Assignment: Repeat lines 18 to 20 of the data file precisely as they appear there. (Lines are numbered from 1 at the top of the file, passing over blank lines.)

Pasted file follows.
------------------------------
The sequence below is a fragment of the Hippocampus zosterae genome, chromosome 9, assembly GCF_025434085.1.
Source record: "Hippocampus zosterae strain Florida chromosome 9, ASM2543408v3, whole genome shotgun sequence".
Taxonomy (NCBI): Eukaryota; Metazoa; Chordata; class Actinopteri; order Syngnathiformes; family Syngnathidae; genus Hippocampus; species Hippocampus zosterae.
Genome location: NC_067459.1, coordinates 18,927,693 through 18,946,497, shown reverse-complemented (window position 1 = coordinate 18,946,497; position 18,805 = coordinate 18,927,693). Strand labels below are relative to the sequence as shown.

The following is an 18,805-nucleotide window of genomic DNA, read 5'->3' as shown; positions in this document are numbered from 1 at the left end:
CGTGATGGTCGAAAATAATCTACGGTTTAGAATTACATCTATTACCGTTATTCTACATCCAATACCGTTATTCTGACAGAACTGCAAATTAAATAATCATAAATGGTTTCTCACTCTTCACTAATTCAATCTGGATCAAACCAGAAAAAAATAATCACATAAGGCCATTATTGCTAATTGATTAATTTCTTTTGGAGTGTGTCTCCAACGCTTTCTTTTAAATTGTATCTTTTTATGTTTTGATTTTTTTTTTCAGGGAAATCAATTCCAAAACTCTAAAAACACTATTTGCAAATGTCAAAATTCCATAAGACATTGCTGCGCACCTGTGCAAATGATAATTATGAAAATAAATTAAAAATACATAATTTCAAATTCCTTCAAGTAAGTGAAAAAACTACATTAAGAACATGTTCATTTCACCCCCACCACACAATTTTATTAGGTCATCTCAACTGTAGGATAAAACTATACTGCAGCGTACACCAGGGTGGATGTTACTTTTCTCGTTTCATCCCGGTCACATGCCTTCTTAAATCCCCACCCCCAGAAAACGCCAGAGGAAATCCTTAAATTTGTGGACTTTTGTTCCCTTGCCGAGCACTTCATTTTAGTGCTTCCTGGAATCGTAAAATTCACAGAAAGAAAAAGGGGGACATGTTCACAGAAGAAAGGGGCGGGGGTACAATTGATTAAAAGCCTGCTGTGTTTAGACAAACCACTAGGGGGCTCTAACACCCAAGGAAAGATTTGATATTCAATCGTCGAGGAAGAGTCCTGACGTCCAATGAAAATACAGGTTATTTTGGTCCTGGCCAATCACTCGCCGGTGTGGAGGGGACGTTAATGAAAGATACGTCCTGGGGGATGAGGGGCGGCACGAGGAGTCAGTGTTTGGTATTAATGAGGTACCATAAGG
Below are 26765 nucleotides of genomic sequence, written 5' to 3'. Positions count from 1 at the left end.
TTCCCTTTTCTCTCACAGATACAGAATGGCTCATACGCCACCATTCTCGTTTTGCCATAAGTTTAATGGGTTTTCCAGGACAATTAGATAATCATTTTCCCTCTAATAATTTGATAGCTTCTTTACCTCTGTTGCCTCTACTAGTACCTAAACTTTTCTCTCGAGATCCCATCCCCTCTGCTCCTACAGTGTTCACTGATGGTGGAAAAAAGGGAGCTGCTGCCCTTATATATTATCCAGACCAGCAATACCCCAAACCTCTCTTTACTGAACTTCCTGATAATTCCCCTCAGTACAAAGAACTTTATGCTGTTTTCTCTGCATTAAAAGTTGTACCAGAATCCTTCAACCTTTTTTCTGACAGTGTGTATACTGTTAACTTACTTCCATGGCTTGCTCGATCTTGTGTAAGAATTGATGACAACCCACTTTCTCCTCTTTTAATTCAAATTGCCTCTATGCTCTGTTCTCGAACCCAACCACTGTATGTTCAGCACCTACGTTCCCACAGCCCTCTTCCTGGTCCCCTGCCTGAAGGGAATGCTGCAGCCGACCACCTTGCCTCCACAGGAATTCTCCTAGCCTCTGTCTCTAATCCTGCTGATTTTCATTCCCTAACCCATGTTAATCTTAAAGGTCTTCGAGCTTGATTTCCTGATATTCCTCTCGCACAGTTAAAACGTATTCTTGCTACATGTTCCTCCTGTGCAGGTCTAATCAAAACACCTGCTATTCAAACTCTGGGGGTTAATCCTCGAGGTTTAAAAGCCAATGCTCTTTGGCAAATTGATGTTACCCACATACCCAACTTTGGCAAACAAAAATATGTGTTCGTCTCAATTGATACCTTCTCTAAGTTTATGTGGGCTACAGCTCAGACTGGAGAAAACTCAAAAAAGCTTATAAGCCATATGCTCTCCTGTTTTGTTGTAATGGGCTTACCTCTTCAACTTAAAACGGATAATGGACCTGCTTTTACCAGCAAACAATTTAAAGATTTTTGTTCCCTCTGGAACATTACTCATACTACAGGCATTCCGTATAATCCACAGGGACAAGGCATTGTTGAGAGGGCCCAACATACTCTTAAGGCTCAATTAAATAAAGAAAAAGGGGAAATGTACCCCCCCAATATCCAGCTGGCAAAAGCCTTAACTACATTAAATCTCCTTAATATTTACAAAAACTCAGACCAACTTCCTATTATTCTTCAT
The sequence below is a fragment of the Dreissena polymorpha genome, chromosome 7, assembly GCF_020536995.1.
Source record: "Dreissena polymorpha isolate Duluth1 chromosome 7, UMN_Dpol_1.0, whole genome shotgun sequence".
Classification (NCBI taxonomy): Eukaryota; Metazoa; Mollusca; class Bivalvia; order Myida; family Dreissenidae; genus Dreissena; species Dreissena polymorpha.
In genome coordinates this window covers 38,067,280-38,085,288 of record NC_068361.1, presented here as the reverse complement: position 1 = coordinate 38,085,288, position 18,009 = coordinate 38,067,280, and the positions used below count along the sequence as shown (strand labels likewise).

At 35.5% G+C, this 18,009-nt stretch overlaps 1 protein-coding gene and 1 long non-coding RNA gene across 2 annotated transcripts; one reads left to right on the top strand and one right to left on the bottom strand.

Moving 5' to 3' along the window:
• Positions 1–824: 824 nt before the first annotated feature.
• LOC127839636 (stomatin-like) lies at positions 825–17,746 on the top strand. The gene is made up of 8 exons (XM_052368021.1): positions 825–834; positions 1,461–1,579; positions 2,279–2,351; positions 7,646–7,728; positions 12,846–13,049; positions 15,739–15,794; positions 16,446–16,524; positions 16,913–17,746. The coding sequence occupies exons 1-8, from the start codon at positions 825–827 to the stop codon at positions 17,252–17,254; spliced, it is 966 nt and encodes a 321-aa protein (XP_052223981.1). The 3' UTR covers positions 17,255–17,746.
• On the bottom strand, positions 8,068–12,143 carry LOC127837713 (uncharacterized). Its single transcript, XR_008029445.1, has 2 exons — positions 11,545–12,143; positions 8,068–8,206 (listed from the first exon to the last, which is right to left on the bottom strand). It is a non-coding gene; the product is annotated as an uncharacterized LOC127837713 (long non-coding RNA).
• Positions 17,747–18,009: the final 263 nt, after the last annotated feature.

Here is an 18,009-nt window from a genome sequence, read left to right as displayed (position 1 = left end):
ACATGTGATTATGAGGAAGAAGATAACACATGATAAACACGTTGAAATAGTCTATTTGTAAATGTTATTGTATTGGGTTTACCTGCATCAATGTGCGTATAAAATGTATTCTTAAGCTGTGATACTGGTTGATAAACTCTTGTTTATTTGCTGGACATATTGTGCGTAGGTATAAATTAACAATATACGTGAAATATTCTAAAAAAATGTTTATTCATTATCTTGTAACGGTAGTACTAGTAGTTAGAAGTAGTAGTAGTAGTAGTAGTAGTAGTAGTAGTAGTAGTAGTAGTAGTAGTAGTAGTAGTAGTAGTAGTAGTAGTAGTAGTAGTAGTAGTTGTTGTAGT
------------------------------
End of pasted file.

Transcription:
• Positions 17,747–18,009: the final 263 nt, after the last annotated feature.

Here is an 18,009-nt window from a genome sequence, read left to right as displayed (position 1 = left end):
ACATGTGATTATGAGGAAGAAGATAACACATGATAAACACGTTGAAATAGTCTATTTGTAAATGTTATTGTATTGGGTTTACCTGCATCAATGTGCGTATAAAATGTATTCTTAAGCTGTGATACTGGTTGATAAACTCTTGTTTATTTGCTGGACATATTGTGCGTAGGTATAAATTAACAATATACGTGAAATATTCTAAAAAAATGTTTATTCATTATCTTGTAACGGTAGTACTAGTAGTTAGAAGTAGTAGTAGTAGTAGTAGTAGTAGTAGTAGTAGTAGTAGTAGTAGTAGTAGTAGTAGTAGTAGTAGTAGTAGTAGTAGTAGTAGTAGTTGTTGTAGT